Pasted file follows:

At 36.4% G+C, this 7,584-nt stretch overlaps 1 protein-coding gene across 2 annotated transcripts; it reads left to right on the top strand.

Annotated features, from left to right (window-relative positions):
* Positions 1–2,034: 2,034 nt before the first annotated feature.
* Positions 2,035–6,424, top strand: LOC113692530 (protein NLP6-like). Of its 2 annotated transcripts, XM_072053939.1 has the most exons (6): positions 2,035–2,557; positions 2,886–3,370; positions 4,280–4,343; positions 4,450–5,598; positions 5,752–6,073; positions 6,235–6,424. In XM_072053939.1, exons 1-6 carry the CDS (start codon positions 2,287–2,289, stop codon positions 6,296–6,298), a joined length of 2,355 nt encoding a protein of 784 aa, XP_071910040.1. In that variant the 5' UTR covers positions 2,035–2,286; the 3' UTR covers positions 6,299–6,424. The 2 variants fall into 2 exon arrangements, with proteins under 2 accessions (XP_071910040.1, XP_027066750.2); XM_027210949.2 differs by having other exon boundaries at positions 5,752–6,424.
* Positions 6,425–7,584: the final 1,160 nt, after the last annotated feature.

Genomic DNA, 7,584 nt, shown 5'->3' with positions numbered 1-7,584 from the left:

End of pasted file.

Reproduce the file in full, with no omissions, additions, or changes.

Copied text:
At 36.4% G+C, this 7,584-nt stretch overlaps 1 protein-coding gene across 2 annotated transcripts; it reads left to right on the top strand.

Annotated features, from left to right (window-relative positions):
* Positions 1–2,034: 2,034 nt before the first annotated feature.
* Positions 2,035–6,424, top strand: LOC113692530 (protein NLP6-like). Of its 2 annotated transcripts, XM_072053939.1 has the most exons (6): positions 2,035–2,557; positions 2,886–3,370; positions 4,280–4,343; positions 4,450–5,598; positions 5,752–6,073; positions 6,235–6,424. In XM_072053939.1, exons 1-6 carry the CDS (start codon positions 2,287–2,289, stop codon positions 6,296–6,298), a joined length of 2,355 nt encoding a protein of 784 aa, XP_071910040.1. In that variant the 5' UTR covers positions 2,035–2,286; the 3' UTR covers positions 6,299–6,424. The 2 variants fall into 2 exon arrangements, with proteins under 2 accessions (XP_071910040.1, XP_027066750.2); XM_027210949.2 differs by having other exon boundaries at positions 5,752–6,424.
* Positions 6,425–7,584: the final 1,160 nt, after the last annotated feature.

Genomic DNA, 7,584 nt, shown 5'->3' with positions numbered 1-7,584 from the left: